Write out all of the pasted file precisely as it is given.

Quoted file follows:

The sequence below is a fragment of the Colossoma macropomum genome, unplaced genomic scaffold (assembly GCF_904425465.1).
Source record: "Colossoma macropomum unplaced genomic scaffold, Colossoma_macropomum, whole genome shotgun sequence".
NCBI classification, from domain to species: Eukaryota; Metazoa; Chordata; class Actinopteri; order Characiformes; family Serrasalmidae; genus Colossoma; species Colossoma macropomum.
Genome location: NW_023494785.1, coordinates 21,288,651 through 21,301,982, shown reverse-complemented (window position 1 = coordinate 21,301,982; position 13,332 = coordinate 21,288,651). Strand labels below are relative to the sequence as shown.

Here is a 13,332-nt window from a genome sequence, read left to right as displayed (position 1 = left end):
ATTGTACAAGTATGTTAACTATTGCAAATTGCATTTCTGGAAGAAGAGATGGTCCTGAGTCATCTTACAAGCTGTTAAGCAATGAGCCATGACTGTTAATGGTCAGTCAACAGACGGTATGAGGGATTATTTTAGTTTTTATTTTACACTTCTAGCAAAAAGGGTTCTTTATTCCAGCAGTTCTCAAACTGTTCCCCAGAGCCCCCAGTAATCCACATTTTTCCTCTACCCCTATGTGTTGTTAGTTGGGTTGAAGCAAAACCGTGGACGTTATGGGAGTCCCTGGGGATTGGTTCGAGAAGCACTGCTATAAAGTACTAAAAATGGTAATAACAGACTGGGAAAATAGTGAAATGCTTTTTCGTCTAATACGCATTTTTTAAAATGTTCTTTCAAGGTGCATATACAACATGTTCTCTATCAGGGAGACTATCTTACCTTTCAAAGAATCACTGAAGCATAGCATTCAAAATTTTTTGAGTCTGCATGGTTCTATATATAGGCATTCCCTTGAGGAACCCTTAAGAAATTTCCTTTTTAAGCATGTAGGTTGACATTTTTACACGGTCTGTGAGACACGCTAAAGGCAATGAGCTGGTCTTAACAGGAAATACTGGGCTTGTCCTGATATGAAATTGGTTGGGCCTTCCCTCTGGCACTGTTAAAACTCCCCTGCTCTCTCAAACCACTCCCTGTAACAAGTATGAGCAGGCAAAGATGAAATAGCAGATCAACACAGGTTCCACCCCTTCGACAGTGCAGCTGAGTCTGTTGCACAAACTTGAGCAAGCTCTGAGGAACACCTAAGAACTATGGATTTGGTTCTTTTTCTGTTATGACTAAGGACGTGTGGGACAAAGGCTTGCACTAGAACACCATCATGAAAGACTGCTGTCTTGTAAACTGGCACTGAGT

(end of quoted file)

The sequence below is a fragment of the Colossoma macropomum genome, unplaced genomic scaffold (assembly GCF_904425465.1).
Source record: "Colossoma macropomum unplaced genomic scaffold, Colossoma_macropomum, whole genome shotgun sequence".
NCBI classification, from domain to species: Eukaryota; Metazoa; Chordata; class Actinopteri; order Characiformes; family Serrasalmidae; genus Colossoma; species Colossoma macropomum.
Genome location: NW_023494785.1, coordinates 21,288,651 through 21,301,982, shown reverse-complemented (window position 1 = coordinate 21,301,982; position 13,332 = coordinate 21,288,651). Strand labels below are relative to the sequence as shown.

Here is a 13,332-nt window from a genome sequence, read left to right as displayed (position 1 = left end):
ATTGTACAAGTATGTTAACTATTGCAAATTGCATTTCTGGAAGAAGAGATGGTCCTGAGTCATCTTACAAGCTGTTAAGCAATGAGCCATGACTGTTAATGGTCAGTCAACAGACGGTATGAGGGATTATTTTAGTTTTTATTTTACACTTCTAGCAAAAAGGGTTCTTTATTCCAGCAGTTCTCAAACTGTTCCCCAGAGCCCCCAGTAATCCACATTTTTCCTCTACCCCTATGTGTTGTTAGTTGGGTTGAAGCAAAACCGTGGACGTTATGGGAGTCCCTGGGGATTGGTTCGAGAAGCACTGCTATAAAGTACTAAAAATGGTAATAACAGACTGGGAAAATAGTGAAATGCTTTTTCGTCTAATACGCATTTTTTAAAATGTTCTTTCAAGGTGCATATACAACATGTTCTCTATCAGGGAGACTATCTTACCTTTCAAAGAATCACTGAAGCATAGCATTCAAAATTTTTTGAGTCTGCATGGTTCTATATATAGGCATTCCCTTGAGGAACCCTTAAGAAATTTCCTTTTTAAGCATGTAGGTTGACATTTTTACACGGTCTGTGAGACACGCTAAAGGCAATGAGCTGGTCTTAACAGGAAATACTGGGCTTGTCCTGATATGAAATTGGTTGGGCCTTCCCTCTGGCACTGTTAAAACTCCCCTGCTCTCTCAAACCACTCCCTGTAACAAGTATGAGCAGGCAAAGATGAAATAGCAGATCAACACAGGTTCCACCCCTTCGACAGTGCAGCTGAGTCTGTTGCACAAACTTGAGCAAGCTCTGAGGAACACCTAAGAACTATGGATTTGGTTCTTTTTCTGTTATGACTAAGGACGTGTGGGACAAAGGCTTGCACTAGAACACCATCATGAAAGACTGCTGTCTTGTAAACTGGCACTGAGT